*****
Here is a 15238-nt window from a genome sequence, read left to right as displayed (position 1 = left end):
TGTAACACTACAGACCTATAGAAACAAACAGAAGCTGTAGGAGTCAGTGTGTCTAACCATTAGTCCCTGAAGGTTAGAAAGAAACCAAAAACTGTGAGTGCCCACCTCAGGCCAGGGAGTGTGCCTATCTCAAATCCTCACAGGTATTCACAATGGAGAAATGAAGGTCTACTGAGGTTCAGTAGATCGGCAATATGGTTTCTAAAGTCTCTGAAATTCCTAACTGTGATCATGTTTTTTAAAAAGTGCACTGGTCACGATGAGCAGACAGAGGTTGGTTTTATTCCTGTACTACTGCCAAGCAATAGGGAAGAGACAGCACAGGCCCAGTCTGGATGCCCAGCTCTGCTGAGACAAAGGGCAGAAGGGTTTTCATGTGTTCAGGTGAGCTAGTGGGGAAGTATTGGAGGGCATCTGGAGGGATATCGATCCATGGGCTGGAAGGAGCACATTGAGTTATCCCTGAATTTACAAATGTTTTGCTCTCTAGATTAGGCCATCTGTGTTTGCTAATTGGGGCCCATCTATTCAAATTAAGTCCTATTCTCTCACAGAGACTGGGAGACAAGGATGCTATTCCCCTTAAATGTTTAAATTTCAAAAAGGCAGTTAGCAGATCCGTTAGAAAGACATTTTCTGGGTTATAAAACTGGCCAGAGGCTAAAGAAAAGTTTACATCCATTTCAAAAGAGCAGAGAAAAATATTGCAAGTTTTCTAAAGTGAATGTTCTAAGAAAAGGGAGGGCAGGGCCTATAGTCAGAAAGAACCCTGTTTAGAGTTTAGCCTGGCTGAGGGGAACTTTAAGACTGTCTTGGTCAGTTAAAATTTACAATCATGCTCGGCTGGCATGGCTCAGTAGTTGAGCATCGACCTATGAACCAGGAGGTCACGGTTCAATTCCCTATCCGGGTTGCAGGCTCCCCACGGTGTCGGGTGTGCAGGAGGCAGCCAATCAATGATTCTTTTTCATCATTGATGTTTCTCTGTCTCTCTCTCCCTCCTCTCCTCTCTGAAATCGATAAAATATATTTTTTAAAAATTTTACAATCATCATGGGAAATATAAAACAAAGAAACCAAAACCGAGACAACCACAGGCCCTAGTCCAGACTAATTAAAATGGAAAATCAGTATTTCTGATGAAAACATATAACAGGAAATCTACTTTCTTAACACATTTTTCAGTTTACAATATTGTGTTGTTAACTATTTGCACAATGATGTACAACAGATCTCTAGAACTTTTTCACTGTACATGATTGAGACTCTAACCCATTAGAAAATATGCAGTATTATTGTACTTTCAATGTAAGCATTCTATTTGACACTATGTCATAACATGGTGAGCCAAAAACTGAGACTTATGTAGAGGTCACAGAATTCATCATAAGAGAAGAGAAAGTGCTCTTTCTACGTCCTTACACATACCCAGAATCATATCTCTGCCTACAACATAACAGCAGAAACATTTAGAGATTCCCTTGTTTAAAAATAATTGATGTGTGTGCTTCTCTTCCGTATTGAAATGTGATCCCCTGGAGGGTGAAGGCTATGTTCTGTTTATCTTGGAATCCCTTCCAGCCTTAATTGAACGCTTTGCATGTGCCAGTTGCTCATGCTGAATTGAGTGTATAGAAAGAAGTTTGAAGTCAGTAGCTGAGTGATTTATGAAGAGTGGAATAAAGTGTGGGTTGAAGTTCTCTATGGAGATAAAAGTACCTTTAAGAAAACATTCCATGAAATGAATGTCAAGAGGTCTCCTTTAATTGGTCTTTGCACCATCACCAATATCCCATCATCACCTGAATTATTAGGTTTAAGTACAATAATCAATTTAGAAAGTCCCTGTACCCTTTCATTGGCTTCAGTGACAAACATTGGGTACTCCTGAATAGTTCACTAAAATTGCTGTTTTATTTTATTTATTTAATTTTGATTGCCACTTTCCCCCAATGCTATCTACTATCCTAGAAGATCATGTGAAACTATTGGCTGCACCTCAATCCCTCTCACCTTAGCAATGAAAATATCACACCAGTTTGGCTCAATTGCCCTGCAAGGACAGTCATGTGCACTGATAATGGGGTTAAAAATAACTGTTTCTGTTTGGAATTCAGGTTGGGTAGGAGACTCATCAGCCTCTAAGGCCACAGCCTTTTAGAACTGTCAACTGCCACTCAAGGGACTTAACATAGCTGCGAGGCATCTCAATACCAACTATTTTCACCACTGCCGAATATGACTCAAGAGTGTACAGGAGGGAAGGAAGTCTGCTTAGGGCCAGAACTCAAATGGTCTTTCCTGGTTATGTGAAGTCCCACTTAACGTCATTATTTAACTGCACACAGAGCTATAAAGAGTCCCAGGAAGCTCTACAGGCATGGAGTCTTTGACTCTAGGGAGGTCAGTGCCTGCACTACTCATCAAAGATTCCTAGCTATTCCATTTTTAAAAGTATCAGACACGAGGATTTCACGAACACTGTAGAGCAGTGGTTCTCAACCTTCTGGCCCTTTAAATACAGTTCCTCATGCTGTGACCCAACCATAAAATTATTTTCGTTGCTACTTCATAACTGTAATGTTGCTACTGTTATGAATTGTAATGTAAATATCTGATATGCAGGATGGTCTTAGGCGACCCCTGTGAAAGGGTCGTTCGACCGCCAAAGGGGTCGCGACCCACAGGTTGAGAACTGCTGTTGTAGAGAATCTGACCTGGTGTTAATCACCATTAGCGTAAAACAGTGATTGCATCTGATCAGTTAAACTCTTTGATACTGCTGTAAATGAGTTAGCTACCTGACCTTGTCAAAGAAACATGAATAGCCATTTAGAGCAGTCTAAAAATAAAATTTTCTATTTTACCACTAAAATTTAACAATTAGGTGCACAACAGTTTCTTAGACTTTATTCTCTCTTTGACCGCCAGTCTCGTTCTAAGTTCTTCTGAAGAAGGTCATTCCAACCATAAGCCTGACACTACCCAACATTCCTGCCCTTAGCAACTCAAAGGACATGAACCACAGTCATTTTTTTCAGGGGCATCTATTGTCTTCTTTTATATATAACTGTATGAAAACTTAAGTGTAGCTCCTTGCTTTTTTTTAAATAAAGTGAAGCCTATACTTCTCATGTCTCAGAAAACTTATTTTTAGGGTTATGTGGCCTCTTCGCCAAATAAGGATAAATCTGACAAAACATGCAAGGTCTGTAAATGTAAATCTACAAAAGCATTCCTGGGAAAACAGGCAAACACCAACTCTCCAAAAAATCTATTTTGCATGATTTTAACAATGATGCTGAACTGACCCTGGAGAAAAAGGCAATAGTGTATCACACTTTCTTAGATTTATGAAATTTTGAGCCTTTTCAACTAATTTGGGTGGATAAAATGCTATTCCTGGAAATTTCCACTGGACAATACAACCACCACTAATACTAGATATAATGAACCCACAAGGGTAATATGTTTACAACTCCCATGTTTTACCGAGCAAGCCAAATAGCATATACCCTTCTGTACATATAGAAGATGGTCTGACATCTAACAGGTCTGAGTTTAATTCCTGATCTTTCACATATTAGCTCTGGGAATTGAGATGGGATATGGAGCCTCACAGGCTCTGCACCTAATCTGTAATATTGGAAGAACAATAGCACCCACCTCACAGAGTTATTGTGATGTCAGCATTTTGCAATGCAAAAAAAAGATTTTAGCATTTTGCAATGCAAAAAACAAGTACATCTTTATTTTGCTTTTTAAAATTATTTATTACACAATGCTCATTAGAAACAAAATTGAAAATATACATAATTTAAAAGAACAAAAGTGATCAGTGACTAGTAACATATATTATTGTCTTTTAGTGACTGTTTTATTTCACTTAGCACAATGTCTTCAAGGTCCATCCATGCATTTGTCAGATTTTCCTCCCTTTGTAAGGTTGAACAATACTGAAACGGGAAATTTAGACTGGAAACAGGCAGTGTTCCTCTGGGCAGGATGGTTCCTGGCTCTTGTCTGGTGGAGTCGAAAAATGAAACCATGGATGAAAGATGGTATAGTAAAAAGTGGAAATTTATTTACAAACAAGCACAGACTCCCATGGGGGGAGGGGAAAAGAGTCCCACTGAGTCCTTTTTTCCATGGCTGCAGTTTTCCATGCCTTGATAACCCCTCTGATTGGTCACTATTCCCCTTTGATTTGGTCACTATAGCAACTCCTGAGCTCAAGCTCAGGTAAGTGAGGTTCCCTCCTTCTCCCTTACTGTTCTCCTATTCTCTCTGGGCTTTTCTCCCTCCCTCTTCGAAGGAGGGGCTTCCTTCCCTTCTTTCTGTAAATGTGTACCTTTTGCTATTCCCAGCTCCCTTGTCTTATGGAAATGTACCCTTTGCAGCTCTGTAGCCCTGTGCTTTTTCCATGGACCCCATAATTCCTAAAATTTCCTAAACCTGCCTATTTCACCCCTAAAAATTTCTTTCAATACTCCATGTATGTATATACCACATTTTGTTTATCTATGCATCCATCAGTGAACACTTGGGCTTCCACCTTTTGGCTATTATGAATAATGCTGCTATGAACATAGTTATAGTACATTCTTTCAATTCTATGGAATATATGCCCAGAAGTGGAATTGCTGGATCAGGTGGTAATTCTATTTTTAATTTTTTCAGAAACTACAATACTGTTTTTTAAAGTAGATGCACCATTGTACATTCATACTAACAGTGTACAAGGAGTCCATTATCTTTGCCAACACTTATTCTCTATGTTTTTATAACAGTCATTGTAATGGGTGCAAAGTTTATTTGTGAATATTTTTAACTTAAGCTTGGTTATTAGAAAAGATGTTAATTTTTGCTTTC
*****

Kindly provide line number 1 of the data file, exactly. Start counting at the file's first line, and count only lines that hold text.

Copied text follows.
Here is a 15238-nt window from a genome sequence, read left to right as displayed (position 1 = left end):